The Basketball Wives L.A. Ladies Offer An Expectant Mom Some Motherly Advice

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Motherhood is a big deal to all the ladies of Basketball Wives L.A., and the fact that it played a fairly significant role in this season’s storyline, I felt like it was only appropriate to bring up the subject with the ladies. See, I, your friendly VH1 blogger, am pregnant with my first child, and at the time of the Basketball Wives L.A. reunion I was entering my glowy second trimester and wanted to hear what kinds of advice these ladies would offer an expectant mother. (The entire cast, with the exception of Bambi, has children, but don’t you worry, Bambi’s advice was SO Bambi.)

Before you go off and criticize them or ask me why I’d take advice from a reality star, let me just say that I was surprised at how thoughtful all the ladies’ answers were and appreciate their enthusiasm for me and my still-unnamed baby. Here’s what they told me when I asked for their number one tip for a new mom.

Draya: I am a picture person. I love photographs, so just take a lot of pictures when they’re babies. Because when they’re like five, you won’t remember what it was like when they were that little, I can’t even remember my baby when he was that small and he couldn’t talk. I can only remember when he started talking, took his baby steps, just take a lot of pictures to remember it as best you can.

Brooke: I have three children, and with every one, it’s different. They grow up so fast, I can remember so vividly like it was yesterday having my first baby, holding her, seeing the doctor cut the umbilical cord, I remember all of that, but there’s no book you can read that’s going to tell you how to love, spoil, raise, take care of, have patience with your baby. They’re little people with opinions, and their opinions matter. They feel certain kinds of ways and we’re molding them to be our future. My mom always said “Hold her as much as you want, it’s not spoiling them, it’s loving them.” And forget what people tell you.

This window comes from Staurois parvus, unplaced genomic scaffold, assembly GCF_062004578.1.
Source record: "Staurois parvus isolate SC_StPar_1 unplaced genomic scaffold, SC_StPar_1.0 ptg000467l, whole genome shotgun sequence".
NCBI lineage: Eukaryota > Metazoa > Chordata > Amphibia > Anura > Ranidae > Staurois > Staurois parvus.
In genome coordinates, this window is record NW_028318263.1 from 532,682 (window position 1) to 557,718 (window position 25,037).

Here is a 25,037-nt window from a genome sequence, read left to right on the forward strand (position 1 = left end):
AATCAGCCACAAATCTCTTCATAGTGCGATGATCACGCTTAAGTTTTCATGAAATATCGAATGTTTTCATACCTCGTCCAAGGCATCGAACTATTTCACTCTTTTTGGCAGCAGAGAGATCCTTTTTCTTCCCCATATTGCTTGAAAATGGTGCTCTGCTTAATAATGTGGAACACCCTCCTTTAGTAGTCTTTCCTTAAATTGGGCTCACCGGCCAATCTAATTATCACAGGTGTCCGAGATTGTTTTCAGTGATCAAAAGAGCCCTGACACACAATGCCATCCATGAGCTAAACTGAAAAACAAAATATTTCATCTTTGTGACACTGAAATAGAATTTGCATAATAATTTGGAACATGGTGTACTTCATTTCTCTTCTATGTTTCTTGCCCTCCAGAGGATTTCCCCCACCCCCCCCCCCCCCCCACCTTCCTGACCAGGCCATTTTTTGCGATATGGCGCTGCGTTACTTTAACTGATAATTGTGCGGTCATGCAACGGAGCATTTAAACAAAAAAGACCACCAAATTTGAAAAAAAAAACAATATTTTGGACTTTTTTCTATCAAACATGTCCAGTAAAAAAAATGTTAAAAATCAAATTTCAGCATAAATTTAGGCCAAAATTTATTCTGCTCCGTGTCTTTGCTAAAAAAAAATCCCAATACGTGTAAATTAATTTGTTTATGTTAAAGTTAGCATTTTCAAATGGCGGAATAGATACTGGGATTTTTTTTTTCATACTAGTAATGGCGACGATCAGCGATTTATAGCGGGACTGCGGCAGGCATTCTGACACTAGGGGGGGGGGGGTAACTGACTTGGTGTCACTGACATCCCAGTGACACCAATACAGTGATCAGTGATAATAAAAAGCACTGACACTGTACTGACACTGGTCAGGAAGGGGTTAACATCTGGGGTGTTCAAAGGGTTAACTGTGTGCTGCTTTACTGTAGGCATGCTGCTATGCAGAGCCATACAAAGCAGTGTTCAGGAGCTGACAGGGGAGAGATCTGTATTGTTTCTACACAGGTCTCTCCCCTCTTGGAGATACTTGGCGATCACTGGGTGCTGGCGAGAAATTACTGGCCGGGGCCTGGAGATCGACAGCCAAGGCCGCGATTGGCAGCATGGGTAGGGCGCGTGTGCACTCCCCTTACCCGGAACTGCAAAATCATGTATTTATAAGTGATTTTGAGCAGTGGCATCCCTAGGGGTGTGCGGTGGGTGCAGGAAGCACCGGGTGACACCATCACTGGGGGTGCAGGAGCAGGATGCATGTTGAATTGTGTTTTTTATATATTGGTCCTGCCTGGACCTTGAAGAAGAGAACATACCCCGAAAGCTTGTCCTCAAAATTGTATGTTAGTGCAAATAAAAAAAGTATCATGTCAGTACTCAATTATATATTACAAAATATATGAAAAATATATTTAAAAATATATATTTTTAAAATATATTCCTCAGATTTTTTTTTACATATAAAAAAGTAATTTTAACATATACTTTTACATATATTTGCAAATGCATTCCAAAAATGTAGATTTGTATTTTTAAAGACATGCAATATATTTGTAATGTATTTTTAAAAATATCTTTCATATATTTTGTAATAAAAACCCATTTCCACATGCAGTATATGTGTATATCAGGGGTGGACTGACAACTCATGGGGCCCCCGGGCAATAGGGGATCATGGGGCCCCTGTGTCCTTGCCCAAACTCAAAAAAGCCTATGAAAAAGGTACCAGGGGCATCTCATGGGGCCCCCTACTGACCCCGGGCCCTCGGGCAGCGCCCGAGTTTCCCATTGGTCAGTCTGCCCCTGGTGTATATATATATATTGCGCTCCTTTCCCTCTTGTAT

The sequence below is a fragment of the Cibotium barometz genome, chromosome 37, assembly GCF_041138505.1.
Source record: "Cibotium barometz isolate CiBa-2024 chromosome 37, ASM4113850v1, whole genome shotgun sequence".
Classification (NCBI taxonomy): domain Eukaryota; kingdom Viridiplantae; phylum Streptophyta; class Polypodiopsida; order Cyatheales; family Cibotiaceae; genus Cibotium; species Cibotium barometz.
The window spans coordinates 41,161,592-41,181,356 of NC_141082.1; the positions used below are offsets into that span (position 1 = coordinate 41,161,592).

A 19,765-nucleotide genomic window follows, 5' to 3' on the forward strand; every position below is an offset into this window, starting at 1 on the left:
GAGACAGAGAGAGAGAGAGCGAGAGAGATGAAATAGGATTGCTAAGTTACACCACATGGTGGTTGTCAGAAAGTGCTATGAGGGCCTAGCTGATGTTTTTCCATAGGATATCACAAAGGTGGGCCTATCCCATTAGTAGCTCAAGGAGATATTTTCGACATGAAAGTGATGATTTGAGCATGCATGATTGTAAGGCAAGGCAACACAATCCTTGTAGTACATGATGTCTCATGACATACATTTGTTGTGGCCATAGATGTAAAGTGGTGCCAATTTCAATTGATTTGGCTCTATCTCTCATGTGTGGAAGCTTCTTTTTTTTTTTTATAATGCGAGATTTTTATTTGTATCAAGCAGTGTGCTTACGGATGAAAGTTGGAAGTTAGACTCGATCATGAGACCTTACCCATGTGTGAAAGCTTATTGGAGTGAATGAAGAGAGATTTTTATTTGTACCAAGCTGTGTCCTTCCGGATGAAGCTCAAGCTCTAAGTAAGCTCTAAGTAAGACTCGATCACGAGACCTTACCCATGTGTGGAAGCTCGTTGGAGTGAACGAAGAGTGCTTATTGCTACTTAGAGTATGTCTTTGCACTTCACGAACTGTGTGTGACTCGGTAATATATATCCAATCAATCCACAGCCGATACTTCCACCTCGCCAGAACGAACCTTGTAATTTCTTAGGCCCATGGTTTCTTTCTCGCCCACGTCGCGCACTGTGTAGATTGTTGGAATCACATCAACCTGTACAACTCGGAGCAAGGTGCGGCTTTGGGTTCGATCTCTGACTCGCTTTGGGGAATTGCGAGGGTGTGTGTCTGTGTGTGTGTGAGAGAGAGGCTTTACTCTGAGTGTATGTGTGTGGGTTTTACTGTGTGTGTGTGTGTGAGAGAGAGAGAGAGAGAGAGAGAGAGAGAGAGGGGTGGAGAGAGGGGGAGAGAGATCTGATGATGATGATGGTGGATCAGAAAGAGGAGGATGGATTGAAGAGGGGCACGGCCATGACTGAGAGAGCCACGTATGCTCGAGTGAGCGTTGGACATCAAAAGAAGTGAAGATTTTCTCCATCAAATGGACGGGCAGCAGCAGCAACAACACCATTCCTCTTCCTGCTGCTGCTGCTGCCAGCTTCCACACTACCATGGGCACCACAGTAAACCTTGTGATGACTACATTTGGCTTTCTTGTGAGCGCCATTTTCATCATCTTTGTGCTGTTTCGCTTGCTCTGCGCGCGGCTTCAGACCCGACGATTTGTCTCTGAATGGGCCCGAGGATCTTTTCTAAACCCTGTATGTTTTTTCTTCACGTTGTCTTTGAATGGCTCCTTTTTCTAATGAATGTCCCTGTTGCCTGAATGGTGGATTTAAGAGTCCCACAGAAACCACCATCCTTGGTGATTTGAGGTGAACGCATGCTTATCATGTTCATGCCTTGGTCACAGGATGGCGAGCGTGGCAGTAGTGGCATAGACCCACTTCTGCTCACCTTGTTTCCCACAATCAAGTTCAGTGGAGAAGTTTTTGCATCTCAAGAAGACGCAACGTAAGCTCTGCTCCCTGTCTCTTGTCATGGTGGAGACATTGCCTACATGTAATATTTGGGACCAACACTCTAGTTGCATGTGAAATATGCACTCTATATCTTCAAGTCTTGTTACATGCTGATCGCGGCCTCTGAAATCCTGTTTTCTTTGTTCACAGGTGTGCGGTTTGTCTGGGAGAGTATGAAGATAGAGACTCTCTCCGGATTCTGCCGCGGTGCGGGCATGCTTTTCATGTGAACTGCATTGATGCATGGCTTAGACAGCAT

Malaysia: Keep the baby on a schedule. That’s the best advice I can give you. Once the baby is in a routine, it makes life so much easier for you. If you have to stop what you’re doing to put the baby to sleep, do it. Also, never put the baby in the bed with you. Love them up, cuddle with them, but keep them in the crib at night because otherwise, you will never, ever, ever be able to get them out of the bed after that.

Laura: Eat good, have a lotta sex.

Jackie: This season has taught me a lot, I always thought that I was a great mom by just being there and loving my kids and making sure that they were happy and smiling. Communication, definitely. Communication from when they’re young. I think what I would do is just to make sure that you’re asking them all time what they feel and want and that’s it.

Gloria: Never underestimate the beauty of sleep. Seriously. If you can fall asleep standing up, leaning against a wall, DO IT. And if you have any signs of postpartum depression, get them checked out. I had postpartum depression up until about two weeks. Always let your significant other do nighttime duties. As a new mom you might be like “I want to do it all!” But hell no. That baby has no clue. Nursing is your bonding moment but let him change diapers and all that. Girl, you need that extra hand…

Bambi: Sprinkle the baby with lots of shimmer.

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